FindLaw has a page dedicated to what to expect from probate. It is the process in which debts or assets that are left behind by a person after they pass get divided up by those who survive them. This process can be somewhat costly and time-consuming, which is why there are those who advocate to avoid it if possible. However, there are some benefits to the process. For example, probate is actually required in certain situations, so knowing what to expect is invaluable.

Should you seek guardianship of your elderly parent?

As an adult, it can be quite difficult to watch your parents get older and struggle with certain activities. From driving to remembering basic daily needs, a time may come when a parent needs more than just emotional support. If you believe that it is time to step in and establish certain legal protections for your elderly parent, it may be necessary to seek guardianship.

If your parent is unable to care for him or herself, it may be the right time for you to seek guardianship. You may notice troubling actions like forgetting to take medications, skipping meals or missing appointments. These signs could indicate that your parent needs help. At this point, you could petition a court to name you guardian so that you can help your parent in specific ways.

Hints to avoid estate planning mistakes in 2019

As you have been making plans for the future at the start of a new year, we at Mockaitis Law recently cautioned you against a number of common estate planning errors made in Illinois.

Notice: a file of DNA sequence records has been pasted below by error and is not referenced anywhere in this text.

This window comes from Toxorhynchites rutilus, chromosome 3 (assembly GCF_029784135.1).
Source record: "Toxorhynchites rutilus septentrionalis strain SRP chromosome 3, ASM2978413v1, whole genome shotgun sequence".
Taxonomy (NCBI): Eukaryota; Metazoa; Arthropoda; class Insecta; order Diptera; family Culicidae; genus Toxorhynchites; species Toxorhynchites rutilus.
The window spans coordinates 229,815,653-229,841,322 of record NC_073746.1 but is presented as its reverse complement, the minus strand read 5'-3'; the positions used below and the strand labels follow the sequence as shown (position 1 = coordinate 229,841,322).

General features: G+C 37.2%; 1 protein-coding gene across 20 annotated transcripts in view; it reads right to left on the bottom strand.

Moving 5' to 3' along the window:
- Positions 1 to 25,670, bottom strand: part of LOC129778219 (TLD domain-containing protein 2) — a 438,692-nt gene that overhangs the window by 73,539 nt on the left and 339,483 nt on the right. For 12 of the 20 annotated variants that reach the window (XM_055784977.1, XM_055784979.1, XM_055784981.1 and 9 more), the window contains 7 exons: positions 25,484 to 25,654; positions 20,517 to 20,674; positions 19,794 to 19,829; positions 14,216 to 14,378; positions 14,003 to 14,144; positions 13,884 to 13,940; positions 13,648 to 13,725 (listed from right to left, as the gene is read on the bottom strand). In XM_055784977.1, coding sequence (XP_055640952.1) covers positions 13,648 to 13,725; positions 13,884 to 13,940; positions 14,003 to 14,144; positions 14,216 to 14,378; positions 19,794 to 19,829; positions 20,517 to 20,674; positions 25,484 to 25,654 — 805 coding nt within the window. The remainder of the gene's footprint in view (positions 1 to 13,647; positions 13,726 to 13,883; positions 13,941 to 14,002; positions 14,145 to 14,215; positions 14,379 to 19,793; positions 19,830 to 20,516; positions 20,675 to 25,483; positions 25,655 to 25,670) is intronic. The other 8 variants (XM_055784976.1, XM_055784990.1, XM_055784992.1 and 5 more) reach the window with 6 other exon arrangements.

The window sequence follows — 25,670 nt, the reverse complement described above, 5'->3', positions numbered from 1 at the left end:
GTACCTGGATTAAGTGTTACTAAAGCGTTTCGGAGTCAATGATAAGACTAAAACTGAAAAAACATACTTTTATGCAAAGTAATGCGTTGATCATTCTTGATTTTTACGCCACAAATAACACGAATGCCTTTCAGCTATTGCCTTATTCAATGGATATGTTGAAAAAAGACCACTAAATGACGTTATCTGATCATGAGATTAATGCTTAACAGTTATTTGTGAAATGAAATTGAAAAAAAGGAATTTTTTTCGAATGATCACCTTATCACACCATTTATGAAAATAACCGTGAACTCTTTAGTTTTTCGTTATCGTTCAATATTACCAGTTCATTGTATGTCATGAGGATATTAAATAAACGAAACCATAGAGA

This week, we are instead looking at things FindLaw suggests you do to avoid making estate planning mistakes in 2019. These hints do not constitute legal advice, but you may find them helpful to get the most out of your estate planning. 

Avoid these common estate planning mistakes in 2019

It is a new year, and for many in Illinois, that means looking ahead to the future. We at Mockaitis Law remind you that making plans for the future also includes deciding what happens to your property after your death. If you have yet to take any estate planning steps, now is the time to start. 

Execution of an estate plan may not always go perfectly smoothly, but matters will almost certainly be much more difficult for your surviving loved ones, possibly even involving litigation, if you do not have any plan at all. In order to help the process play out as intended when the time comes, FindLaw offers the following common mistakes to avoid when making your estate plan.

Employment background checks and criminal records